The housing market is making a modest but steady recovery, in part, because homes are more affordable: Mortgage rates have fallen to near-record lows, and prices are about one-third lower than they were at the peak of the national housing bubble in 2006.
Those trends have helped lift sales of new and previously occupied homes.
Home resales increased in July from June, the National Association of Realtors said Wednesday, and they have jumped 10 percent in the last year.
Other recent reports also point to a market that is healing. Home prices have begun rising nationwide, increasing 2.2 percent in May from April, according to one leading index. That was the second straight increase after seven months of flat or declining prices.
Builders, meanwhile, are growing more confident because they're seeing more traffic from prospective buyers. This month, an index of builder confidence rose to its highest level in five years.
Last month, builders applied for the largest number of construction permits in nearly four years.
They broke ground on slightly fewer new homes in July than in June, but that was after the number of housing starts had reached a 31/2-year high in June.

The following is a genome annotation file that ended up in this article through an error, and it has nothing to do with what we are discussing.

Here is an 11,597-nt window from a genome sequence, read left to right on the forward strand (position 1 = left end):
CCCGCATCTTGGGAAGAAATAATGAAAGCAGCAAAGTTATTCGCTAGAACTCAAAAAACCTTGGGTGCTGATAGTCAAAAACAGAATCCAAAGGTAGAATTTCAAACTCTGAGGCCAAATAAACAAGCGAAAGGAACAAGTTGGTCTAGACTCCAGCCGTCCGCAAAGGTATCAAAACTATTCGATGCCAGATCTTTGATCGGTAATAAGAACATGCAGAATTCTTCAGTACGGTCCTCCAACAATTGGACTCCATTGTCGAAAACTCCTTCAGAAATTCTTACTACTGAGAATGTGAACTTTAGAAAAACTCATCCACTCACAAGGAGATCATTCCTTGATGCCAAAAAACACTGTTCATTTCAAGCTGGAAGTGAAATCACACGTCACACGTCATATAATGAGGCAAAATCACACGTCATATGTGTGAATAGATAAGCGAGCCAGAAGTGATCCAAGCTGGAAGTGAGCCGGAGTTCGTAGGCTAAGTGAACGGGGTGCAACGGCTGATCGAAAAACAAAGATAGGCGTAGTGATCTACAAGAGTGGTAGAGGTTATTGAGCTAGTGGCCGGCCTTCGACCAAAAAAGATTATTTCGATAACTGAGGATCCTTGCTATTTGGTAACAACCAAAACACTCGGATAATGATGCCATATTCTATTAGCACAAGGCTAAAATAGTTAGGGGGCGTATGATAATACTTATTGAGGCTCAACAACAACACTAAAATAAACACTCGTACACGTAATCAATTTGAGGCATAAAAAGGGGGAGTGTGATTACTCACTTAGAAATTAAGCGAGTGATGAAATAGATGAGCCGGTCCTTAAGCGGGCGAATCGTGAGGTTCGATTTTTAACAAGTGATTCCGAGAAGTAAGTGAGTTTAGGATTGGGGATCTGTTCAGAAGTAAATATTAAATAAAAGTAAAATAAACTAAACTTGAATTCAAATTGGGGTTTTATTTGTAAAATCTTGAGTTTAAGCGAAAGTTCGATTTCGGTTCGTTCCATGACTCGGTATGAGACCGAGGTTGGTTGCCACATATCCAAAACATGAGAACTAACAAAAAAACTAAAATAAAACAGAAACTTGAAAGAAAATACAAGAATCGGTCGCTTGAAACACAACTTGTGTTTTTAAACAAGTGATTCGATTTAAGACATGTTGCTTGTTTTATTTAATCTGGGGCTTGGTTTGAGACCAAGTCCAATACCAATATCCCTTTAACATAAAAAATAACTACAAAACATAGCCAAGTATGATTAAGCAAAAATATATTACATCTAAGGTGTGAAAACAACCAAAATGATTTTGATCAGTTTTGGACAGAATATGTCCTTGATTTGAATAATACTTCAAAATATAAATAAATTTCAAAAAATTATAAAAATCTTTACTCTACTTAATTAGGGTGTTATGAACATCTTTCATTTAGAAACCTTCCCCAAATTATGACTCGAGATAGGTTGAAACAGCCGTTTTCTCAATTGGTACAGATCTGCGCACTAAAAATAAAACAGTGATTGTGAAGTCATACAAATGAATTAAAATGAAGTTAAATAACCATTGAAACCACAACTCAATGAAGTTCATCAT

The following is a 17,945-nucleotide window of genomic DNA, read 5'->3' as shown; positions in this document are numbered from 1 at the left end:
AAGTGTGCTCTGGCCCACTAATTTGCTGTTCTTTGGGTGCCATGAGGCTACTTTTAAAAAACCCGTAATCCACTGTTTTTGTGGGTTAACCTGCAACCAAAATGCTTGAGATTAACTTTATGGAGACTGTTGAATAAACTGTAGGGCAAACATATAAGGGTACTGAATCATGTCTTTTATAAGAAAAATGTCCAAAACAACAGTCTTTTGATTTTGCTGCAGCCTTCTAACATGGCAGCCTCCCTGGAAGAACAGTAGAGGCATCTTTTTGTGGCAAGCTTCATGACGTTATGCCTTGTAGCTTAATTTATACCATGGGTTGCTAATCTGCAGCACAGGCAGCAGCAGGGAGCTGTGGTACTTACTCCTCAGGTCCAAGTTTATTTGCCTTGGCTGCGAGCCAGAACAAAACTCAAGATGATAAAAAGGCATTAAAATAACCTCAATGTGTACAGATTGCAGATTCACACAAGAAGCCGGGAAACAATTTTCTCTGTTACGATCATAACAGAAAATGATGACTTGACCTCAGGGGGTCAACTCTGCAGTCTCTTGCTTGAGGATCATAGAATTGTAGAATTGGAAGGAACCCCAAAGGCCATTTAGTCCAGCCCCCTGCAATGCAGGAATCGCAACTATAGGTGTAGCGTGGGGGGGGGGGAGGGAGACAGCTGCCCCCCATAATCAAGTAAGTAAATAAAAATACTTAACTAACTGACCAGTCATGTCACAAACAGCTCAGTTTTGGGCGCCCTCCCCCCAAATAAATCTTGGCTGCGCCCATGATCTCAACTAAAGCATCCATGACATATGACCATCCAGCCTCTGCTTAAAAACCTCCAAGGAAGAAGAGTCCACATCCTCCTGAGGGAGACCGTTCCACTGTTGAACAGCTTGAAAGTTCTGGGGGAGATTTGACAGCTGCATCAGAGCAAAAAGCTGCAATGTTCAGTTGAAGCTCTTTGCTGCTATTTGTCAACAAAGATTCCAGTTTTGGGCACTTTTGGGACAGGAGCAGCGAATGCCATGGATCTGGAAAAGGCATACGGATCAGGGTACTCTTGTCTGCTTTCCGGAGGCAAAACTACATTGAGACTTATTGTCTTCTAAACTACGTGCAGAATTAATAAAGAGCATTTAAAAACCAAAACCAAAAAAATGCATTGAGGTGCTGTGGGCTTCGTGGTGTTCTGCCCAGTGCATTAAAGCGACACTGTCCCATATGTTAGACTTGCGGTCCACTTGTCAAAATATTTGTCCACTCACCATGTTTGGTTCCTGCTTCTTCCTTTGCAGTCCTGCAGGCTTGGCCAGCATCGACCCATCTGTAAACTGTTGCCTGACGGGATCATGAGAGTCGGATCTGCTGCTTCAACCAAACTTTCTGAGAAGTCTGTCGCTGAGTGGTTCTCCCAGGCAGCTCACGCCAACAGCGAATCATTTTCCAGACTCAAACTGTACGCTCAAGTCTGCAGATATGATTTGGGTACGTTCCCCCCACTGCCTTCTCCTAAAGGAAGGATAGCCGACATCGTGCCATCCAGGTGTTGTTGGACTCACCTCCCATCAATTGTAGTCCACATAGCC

Though new homes represent only a small portion of the housing market, they have a disproportionate impact on the economy.
Each home built creates an average of three jobs for a year and generates about $90,000 in tax revenue, statistics compiled by the National Association of Home Builders say.
But the housing market has a long way to go to reach full health.
Some economists forecast that sales of previously occupied homes will rise 8 percent this year to about 4.6 million - still well below the 5.5 million annual sales pace considered healthy.
One trend holding back sales is that many people are still having difficulty qualifying for home loans. Banks have tightened credit standards for mortgages, according to a report last month by the Federal Reserve.
Another factor holding back sales is that there aren't many newly built homes available. The number of new homes for sale dipped last month to 142,000, the lowest on records dating to 1963.
Economists consider a six-month supply healthy. At the current pace, it would take 4.6 months to exhaust the July supply.